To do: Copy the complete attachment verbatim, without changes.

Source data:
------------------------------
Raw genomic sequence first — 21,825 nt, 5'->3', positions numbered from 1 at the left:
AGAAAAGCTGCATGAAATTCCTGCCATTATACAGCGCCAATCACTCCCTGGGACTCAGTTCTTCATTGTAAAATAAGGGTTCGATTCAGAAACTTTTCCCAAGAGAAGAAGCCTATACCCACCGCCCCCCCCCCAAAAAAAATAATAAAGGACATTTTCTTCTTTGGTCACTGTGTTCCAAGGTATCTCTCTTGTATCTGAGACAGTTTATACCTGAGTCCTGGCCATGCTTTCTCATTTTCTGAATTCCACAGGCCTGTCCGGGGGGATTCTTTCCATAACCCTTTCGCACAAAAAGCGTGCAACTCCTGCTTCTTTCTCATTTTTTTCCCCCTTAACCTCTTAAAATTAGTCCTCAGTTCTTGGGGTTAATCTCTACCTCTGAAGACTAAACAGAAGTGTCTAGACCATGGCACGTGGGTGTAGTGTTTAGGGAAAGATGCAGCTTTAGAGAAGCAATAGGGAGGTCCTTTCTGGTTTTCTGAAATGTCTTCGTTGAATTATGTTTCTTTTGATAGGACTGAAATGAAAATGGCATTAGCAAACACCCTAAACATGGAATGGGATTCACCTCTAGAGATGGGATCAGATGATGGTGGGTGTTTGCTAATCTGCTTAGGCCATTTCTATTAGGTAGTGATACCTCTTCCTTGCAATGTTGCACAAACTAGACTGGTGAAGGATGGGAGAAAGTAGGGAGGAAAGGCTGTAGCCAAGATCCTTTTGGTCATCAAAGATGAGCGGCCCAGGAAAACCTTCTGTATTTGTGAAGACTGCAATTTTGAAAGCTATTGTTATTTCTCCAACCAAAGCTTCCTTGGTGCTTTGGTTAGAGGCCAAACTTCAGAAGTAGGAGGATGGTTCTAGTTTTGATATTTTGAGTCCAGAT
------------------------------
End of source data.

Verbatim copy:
Raw genomic sequence first — 21,825 nt, 5'->3', positions numbered from 1 at the left:
AGAAAAGCTGCATGAAATTCCTGCCATTATACAGCGCCAATCACTCCCTGGGACTCAGTTCTTCATTGTAAAATAAGGGTTCGATTCAGAAACTTTTCCCAAGAGAAGAAGCCTATACCCACCGCCCCCCCCCCAAAAAAAATAATAAAGGACATTTTCTTCTTTGGTCACTGTGTTCCAAGGTATCTCTCTTGTATCTGAGACAGTTTATACCTGAGTCCTGGCCATGCTTTCTCATTTTCTGAATTCCACAGGCCTGTCCGGGGGGATTCTTTCCATAACCCTTTCGCACAAAAAGCGTGCAACTCCTGCTTCTTTCTCATTTTTTTCCCCCTTAACCTCTTAAAATTAGTCCTCAGTTCTTGGGGTTAATCTCTACCTCTGAAGACTAAACAGAAGTGTCTAGACCATGGCACGTGGGTGTAGTGTTTAGGGAAAGATGCAGCTTTAGAGAAGCAATAGGGAGGTCCTTTCTGGTTTTCTGAAATGTCTTCGTTGAATTATGTTTCTTTTGATAGGACTGAAATGAAAATGGCATTAGCAAACACCCTAAACATGGAATGGGATTCACCTCTAGAGATGGGATCAGATGATGGTGGGTGTTTGCTAATCTGCTTAGGCCATTTCTATTAGGTAGTGATACCTCTTCCTTGCAATGTTGCACAAACTAGACTGGTGAAGGATGGGAGAAAGTAGGGAGGAAAGGCTGTAGCCAAGATCCTTTTGGTCATCAAAGATGAGCGGCCCAGGAAAACCTTCTGTATTTGTGAAGACTGCAATTTTGAAAGCTATTGTTATTTCTCCAACCAAAGCTTCCTTGGTGCTTTGGTTAGAGGCCAAACTTCAGAAGTAGGAGGATGGTTCTAGTTTTGATATTTTGAGTCCAGAT